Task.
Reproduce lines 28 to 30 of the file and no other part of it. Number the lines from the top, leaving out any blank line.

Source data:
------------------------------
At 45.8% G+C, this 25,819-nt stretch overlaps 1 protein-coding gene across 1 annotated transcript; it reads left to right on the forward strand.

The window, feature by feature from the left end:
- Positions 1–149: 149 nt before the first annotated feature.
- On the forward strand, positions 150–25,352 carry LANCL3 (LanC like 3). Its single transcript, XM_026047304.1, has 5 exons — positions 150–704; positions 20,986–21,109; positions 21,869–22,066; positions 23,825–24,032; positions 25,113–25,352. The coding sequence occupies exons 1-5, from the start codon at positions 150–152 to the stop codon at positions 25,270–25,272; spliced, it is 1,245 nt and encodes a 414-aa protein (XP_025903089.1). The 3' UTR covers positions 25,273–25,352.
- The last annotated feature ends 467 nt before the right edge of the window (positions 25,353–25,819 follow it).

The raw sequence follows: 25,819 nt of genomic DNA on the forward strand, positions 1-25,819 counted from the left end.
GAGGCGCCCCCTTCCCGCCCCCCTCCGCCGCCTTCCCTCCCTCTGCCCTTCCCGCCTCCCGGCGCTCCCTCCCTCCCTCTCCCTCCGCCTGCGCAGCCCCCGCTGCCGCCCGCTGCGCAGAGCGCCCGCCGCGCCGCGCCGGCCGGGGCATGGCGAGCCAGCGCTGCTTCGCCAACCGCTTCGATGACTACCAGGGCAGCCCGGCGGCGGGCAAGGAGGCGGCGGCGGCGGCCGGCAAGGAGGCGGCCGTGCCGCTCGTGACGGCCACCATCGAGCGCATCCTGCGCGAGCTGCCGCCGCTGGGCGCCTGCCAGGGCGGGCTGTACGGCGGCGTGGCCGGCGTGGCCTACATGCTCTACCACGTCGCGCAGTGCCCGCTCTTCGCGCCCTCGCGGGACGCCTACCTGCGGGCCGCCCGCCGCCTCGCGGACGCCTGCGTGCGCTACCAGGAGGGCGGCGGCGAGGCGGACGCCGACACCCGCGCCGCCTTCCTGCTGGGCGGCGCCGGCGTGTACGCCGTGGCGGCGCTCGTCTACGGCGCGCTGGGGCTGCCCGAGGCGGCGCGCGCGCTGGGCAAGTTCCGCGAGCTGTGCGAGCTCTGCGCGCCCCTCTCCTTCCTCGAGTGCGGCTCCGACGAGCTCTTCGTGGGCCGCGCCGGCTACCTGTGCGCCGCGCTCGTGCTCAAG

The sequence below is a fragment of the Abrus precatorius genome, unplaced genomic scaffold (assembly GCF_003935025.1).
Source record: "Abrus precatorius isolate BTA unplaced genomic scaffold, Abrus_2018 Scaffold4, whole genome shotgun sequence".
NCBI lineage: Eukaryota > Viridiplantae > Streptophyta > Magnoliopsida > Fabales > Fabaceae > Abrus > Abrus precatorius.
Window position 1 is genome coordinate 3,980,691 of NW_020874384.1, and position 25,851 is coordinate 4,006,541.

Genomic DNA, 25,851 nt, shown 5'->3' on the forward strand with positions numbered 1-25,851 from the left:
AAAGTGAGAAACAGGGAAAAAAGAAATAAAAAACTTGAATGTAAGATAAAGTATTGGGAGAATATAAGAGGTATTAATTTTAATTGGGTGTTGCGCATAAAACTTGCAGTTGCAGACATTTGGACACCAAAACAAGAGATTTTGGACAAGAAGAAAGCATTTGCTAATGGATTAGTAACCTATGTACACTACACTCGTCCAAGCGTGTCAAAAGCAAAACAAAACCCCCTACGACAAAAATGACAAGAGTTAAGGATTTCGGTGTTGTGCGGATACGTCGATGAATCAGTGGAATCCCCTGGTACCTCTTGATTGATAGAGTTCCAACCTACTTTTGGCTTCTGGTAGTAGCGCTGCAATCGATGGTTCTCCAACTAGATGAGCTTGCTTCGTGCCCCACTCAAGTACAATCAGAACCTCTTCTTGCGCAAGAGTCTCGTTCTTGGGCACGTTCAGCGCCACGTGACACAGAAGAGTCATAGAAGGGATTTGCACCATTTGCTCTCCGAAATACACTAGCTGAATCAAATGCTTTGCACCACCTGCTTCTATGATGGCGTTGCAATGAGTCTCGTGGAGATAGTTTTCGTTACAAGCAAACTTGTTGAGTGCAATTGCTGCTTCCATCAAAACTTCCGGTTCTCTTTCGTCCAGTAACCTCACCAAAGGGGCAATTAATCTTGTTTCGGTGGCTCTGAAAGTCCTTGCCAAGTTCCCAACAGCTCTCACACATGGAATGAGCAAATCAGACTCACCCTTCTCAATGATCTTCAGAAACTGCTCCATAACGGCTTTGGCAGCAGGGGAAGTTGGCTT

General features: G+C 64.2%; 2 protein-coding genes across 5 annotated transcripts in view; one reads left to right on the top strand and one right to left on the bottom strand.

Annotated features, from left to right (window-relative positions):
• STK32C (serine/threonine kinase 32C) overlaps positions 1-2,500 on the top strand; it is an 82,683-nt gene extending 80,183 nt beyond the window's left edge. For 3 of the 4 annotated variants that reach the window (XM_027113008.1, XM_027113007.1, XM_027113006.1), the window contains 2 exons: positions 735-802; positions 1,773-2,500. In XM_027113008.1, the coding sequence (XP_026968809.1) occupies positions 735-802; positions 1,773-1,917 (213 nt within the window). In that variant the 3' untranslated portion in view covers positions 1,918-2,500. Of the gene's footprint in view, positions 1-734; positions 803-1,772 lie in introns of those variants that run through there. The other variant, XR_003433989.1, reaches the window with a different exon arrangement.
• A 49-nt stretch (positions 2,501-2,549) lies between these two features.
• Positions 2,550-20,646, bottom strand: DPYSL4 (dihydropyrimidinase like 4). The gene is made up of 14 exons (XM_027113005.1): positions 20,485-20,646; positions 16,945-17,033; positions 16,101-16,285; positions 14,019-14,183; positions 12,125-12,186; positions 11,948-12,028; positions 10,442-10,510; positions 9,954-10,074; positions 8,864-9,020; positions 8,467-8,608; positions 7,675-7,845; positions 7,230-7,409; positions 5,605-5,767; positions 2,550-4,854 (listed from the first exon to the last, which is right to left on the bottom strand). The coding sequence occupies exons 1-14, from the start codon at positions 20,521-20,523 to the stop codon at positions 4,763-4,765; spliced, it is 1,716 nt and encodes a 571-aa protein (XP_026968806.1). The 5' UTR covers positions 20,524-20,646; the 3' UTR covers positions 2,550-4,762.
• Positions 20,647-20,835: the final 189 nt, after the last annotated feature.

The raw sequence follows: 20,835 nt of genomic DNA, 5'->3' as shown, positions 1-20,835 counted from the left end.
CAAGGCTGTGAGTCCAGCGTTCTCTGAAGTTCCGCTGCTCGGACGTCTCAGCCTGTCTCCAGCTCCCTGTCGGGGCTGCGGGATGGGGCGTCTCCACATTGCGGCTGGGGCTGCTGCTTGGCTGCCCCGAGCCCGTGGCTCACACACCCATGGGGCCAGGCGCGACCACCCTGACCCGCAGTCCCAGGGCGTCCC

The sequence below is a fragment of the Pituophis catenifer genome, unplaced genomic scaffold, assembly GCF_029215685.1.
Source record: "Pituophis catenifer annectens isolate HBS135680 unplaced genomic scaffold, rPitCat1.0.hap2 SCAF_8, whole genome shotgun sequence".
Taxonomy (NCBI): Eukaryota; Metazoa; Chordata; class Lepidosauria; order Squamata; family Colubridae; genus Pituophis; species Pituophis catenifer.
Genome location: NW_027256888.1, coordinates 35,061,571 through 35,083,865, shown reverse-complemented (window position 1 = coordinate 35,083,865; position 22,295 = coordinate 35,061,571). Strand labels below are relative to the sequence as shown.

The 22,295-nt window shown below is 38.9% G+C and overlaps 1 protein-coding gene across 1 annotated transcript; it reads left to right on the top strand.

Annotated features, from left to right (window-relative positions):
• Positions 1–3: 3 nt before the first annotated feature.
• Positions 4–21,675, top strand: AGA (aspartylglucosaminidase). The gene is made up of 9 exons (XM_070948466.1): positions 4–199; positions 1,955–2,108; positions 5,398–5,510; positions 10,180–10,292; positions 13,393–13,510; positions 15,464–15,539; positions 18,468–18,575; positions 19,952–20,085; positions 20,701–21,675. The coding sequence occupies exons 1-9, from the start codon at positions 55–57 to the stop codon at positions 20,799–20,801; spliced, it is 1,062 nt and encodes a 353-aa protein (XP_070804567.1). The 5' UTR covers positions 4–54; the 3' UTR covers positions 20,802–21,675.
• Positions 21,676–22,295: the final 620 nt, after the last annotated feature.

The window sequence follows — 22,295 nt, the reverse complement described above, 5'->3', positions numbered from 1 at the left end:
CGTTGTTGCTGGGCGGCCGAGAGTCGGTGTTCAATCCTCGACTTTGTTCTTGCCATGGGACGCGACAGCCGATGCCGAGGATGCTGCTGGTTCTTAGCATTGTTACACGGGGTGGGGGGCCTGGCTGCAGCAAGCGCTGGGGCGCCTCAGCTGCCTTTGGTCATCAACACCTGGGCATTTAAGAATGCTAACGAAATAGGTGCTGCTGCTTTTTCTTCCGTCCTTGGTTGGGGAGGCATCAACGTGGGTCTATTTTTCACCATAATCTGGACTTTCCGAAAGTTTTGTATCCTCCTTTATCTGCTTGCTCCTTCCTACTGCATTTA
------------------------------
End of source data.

• Positions 1–3: 3 nt before the first annotated feature.
• Positions 4–21,675, top strand: AGA (aspartylglucosaminidase). The gene is made up of 9 exons (XM_070948466.1): positions 4–199; positions 1,955–2,108; positions 5,398–5,510; positions 10,180–10,292; positions 13,393–13,510; positions 15,464–15,539; positions 18,468–18,575; positions 19,952–20,085; positions 20,701–21,675. The coding sequence occupies exons 1-9, from the start codon at positions 55–57 to the stop codon at positions 20,799–20,801; spliced, it is 1,062 nt and encodes a 353-aa protein (XP_070804567.1). The 5' UTR covers positions 4–54; the 3' UTR covers positions 20,802–21,675.
• Positions 21,676–22,295: the final 620 nt, after the last annotated feature.